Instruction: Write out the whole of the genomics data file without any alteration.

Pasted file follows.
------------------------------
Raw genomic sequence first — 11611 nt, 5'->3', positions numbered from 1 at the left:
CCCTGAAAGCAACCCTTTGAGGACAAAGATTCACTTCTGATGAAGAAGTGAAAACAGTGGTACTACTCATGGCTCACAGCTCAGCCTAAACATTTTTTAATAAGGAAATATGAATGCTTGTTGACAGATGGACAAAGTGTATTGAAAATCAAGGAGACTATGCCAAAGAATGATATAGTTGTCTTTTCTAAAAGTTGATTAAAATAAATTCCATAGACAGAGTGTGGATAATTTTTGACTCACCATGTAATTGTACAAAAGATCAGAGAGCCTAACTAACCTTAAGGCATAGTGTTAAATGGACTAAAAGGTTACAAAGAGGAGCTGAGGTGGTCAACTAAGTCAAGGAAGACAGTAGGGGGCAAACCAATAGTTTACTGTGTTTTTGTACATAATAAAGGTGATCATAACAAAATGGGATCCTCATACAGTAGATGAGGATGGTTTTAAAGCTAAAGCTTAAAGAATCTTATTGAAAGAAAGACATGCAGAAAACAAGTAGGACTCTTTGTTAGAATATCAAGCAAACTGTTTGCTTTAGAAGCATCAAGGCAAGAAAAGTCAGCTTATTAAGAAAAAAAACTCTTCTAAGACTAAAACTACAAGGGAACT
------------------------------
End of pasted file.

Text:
Raw genomic sequence first — 11611 nt, 5'->3', positions numbered from 1 at the left:
CCCTGAAAGCAACCCTTTGAGGACAAAGATTCACTTCTGATGAAGAAGTGAAAACAGTGGTACTACTCATGGCTCACAGCTCAGCCTAAACATTTTTTAATAAGGAAATATGAATGCTTGTTGACAGATGGACAAAGTGTATTGAAAATCAAGGAGACTATGCCAAAGAATGATATAGTTGTCTTTTCTAAAAGTTGATTAAAATAAATTCCATAGACAGAGTGTGGATAATTTTTGACTCACCATGTAATTGTACAAAAGATCAGAGAGCCTAACTAACCTTAAGGCATAGTGTTAAATGGACTAAAAGGTTACAAAGAGGAGCTGAGGTGGTCAACTAAGTCAAGGAAGACAGTAGGGGGCAAACCAATAGTTTACTGTGTTTTTGTACATAATAAAGGTGATCATAACAAAATGGGATCCTCATACAGTAGATGAGGATGGTTTTAAAGCTAAAGCTTAAAGAATCTTATTGAAAGAAAGACATGCAGAAAACAAGTAGGACTCTTTGTTAGAATATCAAGCAAACTGTTTGCTTTAGAAGCATCAAGGCAAGAAAAGTCAGCTTATTAAGAAAAAAAACTCTTCTAAGACTAAAACTACAAGGGAACT